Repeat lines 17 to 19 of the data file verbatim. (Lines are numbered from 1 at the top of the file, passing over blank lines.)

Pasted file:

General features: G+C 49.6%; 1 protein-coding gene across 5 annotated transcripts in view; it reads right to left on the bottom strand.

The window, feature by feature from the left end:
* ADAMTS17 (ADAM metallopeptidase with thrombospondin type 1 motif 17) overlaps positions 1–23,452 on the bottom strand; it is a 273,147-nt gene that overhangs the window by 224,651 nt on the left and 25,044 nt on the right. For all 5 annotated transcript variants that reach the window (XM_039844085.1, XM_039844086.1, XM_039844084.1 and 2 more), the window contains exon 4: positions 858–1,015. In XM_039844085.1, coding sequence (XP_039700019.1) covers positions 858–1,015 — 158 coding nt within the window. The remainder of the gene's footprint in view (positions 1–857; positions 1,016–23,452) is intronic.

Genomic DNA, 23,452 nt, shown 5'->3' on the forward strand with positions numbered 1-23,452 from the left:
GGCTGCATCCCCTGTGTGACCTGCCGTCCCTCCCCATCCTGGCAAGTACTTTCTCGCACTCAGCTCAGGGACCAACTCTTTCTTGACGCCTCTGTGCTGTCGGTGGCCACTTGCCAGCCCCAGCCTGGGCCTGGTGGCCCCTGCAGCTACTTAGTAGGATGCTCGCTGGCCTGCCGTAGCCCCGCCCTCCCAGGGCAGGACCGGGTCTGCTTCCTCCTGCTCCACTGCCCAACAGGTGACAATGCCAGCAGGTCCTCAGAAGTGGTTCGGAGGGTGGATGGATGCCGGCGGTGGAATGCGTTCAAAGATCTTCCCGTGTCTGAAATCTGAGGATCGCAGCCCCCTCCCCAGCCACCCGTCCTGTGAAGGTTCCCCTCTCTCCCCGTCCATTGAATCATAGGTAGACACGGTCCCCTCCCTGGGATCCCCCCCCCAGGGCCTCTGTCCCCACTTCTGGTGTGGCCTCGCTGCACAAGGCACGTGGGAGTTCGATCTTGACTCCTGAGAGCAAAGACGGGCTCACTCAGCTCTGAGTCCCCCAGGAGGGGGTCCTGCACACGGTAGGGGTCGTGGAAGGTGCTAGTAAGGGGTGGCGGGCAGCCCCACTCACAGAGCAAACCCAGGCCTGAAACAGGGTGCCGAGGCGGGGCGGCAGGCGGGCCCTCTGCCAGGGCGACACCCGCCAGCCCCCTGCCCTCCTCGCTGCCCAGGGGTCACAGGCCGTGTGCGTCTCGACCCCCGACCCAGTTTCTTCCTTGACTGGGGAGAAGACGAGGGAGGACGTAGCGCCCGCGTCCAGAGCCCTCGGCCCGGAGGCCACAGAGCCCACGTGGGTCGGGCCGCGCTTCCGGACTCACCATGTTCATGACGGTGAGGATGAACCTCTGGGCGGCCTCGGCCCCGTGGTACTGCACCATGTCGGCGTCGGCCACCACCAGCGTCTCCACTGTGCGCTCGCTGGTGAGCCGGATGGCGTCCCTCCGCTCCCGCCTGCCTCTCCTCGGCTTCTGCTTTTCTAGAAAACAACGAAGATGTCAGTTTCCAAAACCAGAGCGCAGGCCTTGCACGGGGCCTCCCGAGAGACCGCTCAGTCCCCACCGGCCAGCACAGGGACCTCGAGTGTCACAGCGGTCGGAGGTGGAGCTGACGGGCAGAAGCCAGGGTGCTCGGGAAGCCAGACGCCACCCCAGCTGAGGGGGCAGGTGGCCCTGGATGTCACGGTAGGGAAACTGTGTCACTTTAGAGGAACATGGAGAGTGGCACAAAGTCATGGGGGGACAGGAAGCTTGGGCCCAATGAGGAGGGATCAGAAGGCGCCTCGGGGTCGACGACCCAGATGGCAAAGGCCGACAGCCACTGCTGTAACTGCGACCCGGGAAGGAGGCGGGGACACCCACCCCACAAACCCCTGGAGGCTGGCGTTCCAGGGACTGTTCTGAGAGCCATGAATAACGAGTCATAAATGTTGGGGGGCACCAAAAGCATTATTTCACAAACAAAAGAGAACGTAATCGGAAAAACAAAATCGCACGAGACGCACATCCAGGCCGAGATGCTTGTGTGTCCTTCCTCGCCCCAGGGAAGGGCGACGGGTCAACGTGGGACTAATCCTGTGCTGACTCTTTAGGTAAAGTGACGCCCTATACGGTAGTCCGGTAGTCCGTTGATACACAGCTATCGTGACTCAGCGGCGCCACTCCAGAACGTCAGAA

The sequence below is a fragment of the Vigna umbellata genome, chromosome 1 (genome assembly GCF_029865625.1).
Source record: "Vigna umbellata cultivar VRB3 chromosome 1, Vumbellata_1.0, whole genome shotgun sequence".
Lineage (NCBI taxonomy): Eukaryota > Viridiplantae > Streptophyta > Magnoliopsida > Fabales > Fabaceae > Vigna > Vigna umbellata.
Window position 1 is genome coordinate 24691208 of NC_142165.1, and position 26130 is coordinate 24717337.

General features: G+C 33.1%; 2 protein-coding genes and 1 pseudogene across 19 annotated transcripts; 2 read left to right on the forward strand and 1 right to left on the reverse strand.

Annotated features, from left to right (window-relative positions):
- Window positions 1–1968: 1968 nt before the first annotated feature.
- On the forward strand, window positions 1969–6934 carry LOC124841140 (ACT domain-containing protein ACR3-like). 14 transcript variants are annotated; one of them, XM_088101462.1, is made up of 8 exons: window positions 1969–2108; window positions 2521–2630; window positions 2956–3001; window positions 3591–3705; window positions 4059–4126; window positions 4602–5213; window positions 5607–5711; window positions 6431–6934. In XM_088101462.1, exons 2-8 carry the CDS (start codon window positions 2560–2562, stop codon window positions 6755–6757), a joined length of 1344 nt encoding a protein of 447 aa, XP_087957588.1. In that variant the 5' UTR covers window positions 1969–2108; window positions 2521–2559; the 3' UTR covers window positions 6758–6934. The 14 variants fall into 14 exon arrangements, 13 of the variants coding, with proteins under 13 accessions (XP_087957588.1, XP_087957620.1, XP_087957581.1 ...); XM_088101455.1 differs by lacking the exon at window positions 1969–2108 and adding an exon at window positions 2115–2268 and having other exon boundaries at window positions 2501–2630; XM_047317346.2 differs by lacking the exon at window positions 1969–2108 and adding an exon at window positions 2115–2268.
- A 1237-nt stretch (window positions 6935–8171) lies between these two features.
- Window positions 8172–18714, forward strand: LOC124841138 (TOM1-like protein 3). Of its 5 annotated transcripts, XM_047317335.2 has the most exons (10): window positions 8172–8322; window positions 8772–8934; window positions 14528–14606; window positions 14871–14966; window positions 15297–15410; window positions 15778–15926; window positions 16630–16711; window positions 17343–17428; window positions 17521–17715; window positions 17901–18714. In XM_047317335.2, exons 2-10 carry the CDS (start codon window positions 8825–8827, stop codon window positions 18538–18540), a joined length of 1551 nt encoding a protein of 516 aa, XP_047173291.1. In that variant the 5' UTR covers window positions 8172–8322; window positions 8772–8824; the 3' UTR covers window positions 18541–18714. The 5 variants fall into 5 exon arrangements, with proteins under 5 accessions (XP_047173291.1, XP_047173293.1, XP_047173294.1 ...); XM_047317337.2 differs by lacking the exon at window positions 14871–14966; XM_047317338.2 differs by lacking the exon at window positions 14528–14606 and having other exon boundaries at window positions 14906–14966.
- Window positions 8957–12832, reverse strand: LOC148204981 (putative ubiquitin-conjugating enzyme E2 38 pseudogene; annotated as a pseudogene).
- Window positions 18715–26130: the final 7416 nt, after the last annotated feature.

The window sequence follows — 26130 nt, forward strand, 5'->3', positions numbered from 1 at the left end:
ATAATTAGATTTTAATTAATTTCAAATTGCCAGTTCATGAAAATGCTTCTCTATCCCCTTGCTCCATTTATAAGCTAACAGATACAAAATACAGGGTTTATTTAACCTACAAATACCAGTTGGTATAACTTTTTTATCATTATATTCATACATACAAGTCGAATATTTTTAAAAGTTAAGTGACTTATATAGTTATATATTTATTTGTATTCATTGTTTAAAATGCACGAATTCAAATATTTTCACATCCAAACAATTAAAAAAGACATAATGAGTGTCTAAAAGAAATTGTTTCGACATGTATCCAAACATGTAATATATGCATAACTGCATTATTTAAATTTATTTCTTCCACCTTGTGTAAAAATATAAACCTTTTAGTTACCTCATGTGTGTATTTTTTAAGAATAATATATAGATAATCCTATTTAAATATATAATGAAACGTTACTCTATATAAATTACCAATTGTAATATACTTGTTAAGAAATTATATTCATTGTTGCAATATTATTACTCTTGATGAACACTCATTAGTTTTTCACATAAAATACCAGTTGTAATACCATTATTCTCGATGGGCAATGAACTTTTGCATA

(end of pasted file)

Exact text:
- Window positions 18715–26130: the final 7416 nt, after the last annotated feature.

The window sequence follows — 26130 nt, forward strand, 5'->3', positions numbered from 1 at the left end:
ATAATTAGATTTTAATTAATTTCAAATTGCCAGTTCATGAAAATGCTTCTCTATCCCCTTGCTCCATTTATAAGCTAACAGATACAAAATACAGGGTTTATTTAACCTACAAATACCAGTTGGTATAACTTTTTTATCATTATATTCATACATACAAGTCGAATATTTTTAAAAGTTAAGTGACTTATATAGTTATATATTTATTTGTATTCATTGTTTAAAATGCACGAATTCAAATATTTTCACATCCAAACAATTAAAAAAGACATAATGAGTGTCTAAAAGAAATTGTTTCGACATGTATCCAAACATGTAATATATGCATAACTGCATTATTTAAATTTATTTCTTCCACCTTGTGTAAAAATATAAACCTTTTAGTTACCTCATGTGTGTATTTTTTAAGAATAATATATAGATAATCCTATTTAAATATATAATGAAACGTTACTCTATATAAATTACCAATTGTAATATACTTGTTAAGAAATTATATTCATTGTTGCAATATTATTACTCTTGATGAACACTCATTAGTTTTTCACATAAAATACCAGTTGTAATACCATTATTCTCGATGGGCAATGAACTTTTGCATA